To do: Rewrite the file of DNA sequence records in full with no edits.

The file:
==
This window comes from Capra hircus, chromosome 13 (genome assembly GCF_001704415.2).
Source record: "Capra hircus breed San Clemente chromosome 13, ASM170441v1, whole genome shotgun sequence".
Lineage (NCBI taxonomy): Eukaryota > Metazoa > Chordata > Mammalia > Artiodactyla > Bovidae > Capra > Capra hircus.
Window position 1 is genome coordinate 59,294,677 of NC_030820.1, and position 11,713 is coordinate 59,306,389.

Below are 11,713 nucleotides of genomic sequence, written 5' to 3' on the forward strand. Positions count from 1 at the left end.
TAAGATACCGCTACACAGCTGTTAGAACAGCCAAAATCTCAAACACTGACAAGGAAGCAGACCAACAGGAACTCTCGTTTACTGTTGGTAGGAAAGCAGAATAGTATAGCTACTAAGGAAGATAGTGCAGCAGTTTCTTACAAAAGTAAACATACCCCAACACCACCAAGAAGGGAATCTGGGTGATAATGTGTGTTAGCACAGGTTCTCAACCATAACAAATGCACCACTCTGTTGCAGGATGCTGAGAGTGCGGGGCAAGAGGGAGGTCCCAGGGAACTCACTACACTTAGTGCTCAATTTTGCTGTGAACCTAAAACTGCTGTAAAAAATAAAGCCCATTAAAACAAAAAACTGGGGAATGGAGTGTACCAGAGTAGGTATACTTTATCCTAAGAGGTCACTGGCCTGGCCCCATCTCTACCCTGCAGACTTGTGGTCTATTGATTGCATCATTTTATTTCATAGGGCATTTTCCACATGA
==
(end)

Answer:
This window comes from Capra hircus, chromosome 13 (genome assembly GCF_001704415.2).
Source record: "Capra hircus breed San Clemente chromosome 13, ASM170441v1, whole genome shotgun sequence".
Lineage (NCBI taxonomy): Eukaryota > Metazoa > Chordata > Mammalia > Artiodactyla > Bovidae > Capra > Capra hircus.
Window position 1 is genome coordinate 59,294,677 of NC_030820.1, and position 11,713 is coordinate 59,306,389.

Below are 11,713 nucleotides of genomic sequence, written 5' to 3' on the forward strand. Positions count from 1 at the left end.
TAAGATACCGCTACACAGCTGTTAGAACAGCCAAAATCTCAAACACTGACAAGGAAGCAGACCAACAGGAACTCTCGTTTACTGTTGGTAGGAAAGCAGAATAGTATAGCTACTAAGGAAGATAGTGCAGCAGTTTCTTACAAAAGTAAACATACCCCAACACCACCAAGAAGGGAATCTGGGTGATAATGTGTGTTAGCACAGGTTCTCAACCATAACAAATGCACCACTCTGTTGCAGGATGCTGAGAGTGCGGGGCAAGAGGGAGGTCCCAGGGAACTCACTACACTTAGTGCTCAATTTTGCTGTGAACCTAAAACTGCTGTAAAAAATAAAGCCCATTAAAACAAAAAACTGGGGAATGGAGTGTACCAGAGTAGGTATACTTTATCCTAAGAGGTCACTGGCCTGGCCCCATCTCTACCCTGCAGACTTGTGGTCTATTGATTGCATCATTTTATTTCATAGGGCATTTTCCACATGA